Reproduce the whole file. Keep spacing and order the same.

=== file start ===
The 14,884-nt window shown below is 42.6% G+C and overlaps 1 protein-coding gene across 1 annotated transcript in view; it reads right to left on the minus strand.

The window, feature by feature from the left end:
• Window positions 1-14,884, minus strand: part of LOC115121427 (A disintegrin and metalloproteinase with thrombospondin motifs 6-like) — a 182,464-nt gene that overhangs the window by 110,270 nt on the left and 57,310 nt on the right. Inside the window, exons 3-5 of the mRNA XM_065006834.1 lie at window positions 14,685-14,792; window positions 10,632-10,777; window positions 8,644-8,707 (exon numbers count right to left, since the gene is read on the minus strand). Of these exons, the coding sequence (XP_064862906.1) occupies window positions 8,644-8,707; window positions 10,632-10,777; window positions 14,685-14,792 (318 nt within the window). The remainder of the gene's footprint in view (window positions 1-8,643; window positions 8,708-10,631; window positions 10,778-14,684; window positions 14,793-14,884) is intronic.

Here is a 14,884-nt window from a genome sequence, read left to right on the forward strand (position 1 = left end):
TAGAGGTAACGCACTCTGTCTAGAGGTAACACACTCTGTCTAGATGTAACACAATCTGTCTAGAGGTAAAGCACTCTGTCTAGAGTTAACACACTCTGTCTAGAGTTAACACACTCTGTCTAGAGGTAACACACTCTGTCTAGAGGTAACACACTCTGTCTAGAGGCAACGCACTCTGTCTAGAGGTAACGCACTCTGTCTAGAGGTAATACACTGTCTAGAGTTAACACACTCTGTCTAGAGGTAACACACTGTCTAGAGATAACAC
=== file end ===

The 14,884-nt window shown below is 42.6% G+C and overlaps 1 protein-coding gene across 1 annotated transcript in view; it reads right to left on the minus strand.

The window, feature by feature from the left end:
• Window positions 1-14,884, minus strand: part of LOC115121427 (A disintegrin and metalloproteinase with thrombospondin motifs 6-like) — a 182,464-nt gene that overhangs the window by 110,270 nt on the left and 57,310 nt on the right. Inside the window, exons 3-5 of the mRNA XM_065006834.1 lie at window positions 14,685-14,792; window positions 10,632-10,777; window positions 8,644-8,707 (exon numbers count right to left, since the gene is read on the minus strand). Of these exons, the coding sequence (XP_064862906.1) occupies window positions 8,644-8,707; window positions 10,632-10,777; window positions 14,685-14,792 (318 nt within the window). The remainder of the gene's footprint in view (window positions 1-8,643; window positions 8,708-10,631; window positions 10,778-14,684; window positions 14,793-14,884) is intronic.

Here is a 14,884-nt window from a genome sequence, read left to right on the forward strand (position 1 = left end):
TAGAGGTAACGCACTCTGTCTAGAGGTAACACACTCTGTCTAGATGTAACACAATCTGTCTAGAGGTAAAGCACTCTGTCTAGAGTTAACACACTCTGTCTAGAGTTAACACACTCTGTCTAGAGGTAACACACTCTGTCTAGAGGTAACACACTCTGTCTAGAGGCAACGCACTCTGTCTAGAGGTAACGCACTCTGTCTAGAGGTAATACACTGTCTAGAGTTAACACACTCTGTCTAGAGGTAACACACTGTCTAGAGATAACAC